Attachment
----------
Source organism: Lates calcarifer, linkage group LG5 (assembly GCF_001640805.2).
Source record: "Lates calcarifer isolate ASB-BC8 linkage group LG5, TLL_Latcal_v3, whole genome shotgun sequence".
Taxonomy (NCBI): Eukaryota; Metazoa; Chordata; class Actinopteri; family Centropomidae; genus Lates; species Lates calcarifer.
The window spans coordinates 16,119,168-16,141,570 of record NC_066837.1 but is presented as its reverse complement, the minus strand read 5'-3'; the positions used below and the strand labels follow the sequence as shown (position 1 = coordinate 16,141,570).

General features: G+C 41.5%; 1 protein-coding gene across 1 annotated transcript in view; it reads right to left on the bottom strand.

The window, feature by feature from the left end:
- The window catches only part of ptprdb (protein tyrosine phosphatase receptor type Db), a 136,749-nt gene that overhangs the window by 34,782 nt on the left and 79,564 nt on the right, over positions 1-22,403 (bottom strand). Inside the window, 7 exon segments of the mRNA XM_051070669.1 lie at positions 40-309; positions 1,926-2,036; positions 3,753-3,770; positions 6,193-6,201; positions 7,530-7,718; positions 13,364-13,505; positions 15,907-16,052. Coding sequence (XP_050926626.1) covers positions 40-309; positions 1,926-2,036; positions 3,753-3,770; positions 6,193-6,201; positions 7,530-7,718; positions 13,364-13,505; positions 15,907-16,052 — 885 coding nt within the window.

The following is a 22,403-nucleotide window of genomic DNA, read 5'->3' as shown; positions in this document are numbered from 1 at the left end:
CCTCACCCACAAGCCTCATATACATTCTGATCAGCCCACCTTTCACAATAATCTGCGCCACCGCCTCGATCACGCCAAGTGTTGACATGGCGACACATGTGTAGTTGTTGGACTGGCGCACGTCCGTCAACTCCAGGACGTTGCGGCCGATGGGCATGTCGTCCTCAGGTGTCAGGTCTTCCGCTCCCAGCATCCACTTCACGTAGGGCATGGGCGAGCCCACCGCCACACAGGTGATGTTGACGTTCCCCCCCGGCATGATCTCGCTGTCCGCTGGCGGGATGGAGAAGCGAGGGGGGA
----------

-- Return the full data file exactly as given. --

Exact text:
Source organism: Lates calcarifer, linkage group LG5 (assembly GCF_001640805.2).
Source record: "Lates calcarifer isolate ASB-BC8 linkage group LG5, TLL_Latcal_v3, whole genome shotgun sequence".
Taxonomy (NCBI): Eukaryota; Metazoa; Chordata; class Actinopteri; family Centropomidae; genus Lates; species Lates calcarifer.
The window spans coordinates 16,119,168-16,141,570 of record NC_066837.1 but is presented as its reverse complement, the minus strand read 5'-3'; the positions used below and the strand labels follow the sequence as shown (position 1 = coordinate 16,141,570).

General features: G+C 41.5%; 1 protein-coding gene across 1 annotated transcript in view; it reads right to left on the bottom strand.

The window, feature by feature from the left end:
- The window catches only part of ptprdb (protein tyrosine phosphatase receptor type Db), a 136,749-nt gene that overhangs the window by 34,782 nt on the left and 79,564 nt on the right, over positions 1-22,403 (bottom strand). Inside the window, 7 exon segments of the mRNA XM_051070669.1 lie at positions 40-309; positions 1,926-2,036; positions 3,753-3,770; positions 6,193-6,201; positions 7,530-7,718; positions 13,364-13,505; positions 15,907-16,052. Coding sequence (XP_050926626.1) covers positions 40-309; positions 1,926-2,036; positions 3,753-3,770; positions 6,193-6,201; positions 7,530-7,718; positions 13,364-13,505; positions 15,907-16,052 — 885 coding nt within the window.

The following is a 22,403-nucleotide window of genomic DNA, read 5'->3' as shown; positions in this document are numbered from 1 at the left end:
CCTCACCCACAAGCCTCATATACATTCTGATCAGCCCACCTTTCACAATAATCTGCGCCACCGCCTCGATCACGCCAAGTGTTGACATGGCGACACATGTGTAGTTGTTGGACTGGCGCACGTCCGTCAACTCCAGGACGTTGCGGCCGATGGGCATGTCGTCCTCAGGTGTCAGGTCTTCCGCTCCCAGCATCCACTTCACGTAGGGCATGGGCGAGCCCACCGCCACACAGGTGATGTTGACGTTCCCCCCCGGCATGATCTCGCTGTCCGCTGGCGGGATGGAGAAGCGAGGGGGGA